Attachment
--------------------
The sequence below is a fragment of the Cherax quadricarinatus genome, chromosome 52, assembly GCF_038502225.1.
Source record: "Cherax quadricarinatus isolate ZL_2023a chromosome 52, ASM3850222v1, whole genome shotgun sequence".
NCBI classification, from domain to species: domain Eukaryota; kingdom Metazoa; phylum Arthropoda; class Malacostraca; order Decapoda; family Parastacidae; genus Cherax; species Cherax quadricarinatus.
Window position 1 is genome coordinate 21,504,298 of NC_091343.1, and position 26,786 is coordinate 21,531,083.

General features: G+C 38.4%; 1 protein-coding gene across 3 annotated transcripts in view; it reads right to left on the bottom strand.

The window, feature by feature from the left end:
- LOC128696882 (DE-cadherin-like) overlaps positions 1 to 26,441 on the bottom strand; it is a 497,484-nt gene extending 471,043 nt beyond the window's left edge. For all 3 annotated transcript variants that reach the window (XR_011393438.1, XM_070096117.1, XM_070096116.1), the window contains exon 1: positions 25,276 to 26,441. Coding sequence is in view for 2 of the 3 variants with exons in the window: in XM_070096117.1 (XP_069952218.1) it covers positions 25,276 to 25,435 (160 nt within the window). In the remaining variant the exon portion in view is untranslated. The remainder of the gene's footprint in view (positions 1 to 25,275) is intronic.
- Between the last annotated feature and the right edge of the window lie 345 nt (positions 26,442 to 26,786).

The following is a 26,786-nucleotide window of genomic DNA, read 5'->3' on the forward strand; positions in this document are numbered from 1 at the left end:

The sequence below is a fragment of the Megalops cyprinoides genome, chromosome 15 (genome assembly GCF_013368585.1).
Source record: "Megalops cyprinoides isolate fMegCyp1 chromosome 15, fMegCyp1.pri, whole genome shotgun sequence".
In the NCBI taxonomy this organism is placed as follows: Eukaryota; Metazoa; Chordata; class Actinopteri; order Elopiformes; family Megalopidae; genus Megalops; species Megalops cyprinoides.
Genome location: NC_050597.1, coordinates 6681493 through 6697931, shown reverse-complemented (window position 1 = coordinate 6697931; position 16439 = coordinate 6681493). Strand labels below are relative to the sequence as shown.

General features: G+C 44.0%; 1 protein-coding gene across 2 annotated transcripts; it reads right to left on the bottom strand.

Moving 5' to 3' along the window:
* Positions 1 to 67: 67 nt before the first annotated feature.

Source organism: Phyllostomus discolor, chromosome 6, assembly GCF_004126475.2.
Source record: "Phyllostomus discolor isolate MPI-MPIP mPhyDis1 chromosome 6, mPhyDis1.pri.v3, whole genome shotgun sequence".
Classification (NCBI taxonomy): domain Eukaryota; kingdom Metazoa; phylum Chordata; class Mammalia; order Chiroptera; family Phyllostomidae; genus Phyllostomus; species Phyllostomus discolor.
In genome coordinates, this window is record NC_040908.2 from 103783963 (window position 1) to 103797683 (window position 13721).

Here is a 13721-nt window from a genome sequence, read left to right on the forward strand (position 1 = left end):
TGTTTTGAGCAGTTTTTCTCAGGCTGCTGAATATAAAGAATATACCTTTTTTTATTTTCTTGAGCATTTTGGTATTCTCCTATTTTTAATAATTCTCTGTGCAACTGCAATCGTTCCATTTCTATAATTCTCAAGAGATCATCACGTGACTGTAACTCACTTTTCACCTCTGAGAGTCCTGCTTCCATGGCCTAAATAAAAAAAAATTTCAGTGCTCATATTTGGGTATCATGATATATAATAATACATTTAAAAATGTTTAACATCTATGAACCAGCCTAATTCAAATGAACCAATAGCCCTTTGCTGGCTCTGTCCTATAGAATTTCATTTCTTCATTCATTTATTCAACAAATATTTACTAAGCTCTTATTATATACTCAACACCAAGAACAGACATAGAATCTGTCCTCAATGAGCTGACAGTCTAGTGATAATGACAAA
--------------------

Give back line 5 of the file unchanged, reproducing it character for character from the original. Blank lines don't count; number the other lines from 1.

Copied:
General features: G+C 38.4%; 1 protein-coding gene across 3 annotated transcripts in view; it reads right to left on the bottom strand.